Originally Posted by Socratic Monologue
I'm glad for that. You could've just let the frogs get shipped to their death, but you didn't. A good deed rarely goes unpunished, but that shouldn't stop people from doing them anyway.
I'm still interested in knowing how this could've gotten shipped to the wrong zip code. What shipper was used? The zip code discrepancy should've been caught, and FedEx deliveries, at least, can be rerouted while they're in transit. SYR is known to have intervened successfully in misdelivery situations.
Other potential shippers can benefit from knowing these details.
Fedex was used. I didn't notice the mistake until the following morning when I checked on their progress using the shipping code. By this point, the frogs were already at main sorting center in Dallas. Fedex's answer was that only the shipper could reroute, so I contacted him. He called Fedex to reroute, but they said that because a signature was required by recipient, they could not reroute, but COULD send back to the shipper. The problem was that this occurred on a Saturday morning and shipper would not receive frogs until Monday. I figured by Monday their status might be 'no bueno' so I made the drive.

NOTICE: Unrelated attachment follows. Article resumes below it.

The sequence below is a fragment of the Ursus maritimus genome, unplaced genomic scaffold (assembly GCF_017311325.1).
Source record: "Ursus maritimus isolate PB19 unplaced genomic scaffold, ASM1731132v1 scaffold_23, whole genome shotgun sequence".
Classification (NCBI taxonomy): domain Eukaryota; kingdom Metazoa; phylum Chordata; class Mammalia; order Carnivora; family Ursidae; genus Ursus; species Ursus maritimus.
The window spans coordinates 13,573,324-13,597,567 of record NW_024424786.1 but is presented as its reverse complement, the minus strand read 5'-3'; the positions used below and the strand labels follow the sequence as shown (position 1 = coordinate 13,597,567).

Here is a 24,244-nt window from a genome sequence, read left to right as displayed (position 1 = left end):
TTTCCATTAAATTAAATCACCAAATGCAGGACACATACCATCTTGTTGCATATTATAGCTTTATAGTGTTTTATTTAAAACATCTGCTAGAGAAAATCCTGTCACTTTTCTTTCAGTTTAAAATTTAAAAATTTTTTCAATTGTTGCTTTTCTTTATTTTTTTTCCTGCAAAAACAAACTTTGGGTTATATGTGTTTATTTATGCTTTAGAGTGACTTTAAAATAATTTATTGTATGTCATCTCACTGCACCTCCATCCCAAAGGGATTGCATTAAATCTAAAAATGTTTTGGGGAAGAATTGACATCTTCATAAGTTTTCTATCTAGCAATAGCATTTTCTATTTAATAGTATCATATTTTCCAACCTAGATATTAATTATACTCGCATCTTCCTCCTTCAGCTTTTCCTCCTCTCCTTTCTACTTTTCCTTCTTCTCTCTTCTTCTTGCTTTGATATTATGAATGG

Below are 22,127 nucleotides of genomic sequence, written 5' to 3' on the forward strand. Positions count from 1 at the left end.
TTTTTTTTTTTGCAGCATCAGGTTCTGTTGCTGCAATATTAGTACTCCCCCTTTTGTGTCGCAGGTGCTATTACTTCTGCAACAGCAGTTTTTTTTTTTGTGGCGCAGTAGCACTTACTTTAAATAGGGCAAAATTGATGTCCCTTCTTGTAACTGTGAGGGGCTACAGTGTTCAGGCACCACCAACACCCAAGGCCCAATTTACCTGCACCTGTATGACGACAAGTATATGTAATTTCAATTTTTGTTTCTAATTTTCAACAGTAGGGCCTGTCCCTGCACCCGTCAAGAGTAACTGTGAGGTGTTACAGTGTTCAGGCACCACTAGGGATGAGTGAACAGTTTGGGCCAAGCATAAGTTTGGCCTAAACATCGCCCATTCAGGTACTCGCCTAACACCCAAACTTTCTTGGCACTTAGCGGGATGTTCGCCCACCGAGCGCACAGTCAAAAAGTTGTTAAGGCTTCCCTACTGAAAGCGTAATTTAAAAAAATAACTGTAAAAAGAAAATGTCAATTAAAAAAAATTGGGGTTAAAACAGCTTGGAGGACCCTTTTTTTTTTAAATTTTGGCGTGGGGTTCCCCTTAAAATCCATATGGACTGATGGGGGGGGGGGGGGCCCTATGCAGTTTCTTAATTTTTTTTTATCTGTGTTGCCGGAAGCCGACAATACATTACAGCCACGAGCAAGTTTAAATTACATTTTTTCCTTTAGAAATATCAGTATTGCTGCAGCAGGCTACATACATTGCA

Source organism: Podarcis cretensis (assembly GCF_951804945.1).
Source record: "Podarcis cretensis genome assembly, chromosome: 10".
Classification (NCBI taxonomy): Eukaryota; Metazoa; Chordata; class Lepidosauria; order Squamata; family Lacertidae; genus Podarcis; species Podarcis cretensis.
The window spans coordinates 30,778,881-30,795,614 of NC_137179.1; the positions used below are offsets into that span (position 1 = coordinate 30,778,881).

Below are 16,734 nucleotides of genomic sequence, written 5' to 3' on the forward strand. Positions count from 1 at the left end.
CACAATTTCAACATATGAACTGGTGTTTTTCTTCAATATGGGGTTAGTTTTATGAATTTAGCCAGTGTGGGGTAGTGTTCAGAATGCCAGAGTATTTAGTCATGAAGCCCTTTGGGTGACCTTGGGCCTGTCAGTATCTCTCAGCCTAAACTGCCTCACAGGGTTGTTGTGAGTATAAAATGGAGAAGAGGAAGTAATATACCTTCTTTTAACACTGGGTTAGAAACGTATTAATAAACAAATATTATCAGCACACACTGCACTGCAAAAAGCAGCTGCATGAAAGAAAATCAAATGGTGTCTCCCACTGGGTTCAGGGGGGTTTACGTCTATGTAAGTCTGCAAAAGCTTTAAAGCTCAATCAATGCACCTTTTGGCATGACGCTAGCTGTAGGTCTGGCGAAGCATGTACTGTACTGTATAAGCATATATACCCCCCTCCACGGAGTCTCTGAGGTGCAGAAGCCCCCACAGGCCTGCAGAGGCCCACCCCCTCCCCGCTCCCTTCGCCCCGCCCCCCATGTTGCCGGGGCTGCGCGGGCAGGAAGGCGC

It does surprise me that Fedex allowed this package to be sent to a non-existent address. The incorrect zip code that was given was for a town called Joshua, TX., but the street address actually does not exist in Joshua, TX.
So I guess if there are some lessons to be learned:
1) Try to get shipper to text a picture of receipt immediately before sending the package so you can check the address.
2) It definitely seems like it's easier to reroute package if shipper doesn't require a signature on the receiving end.
3) Keep vehicle fully gassed up and pack a lunch in case you need to drive to Timbuktu on a rescue mission.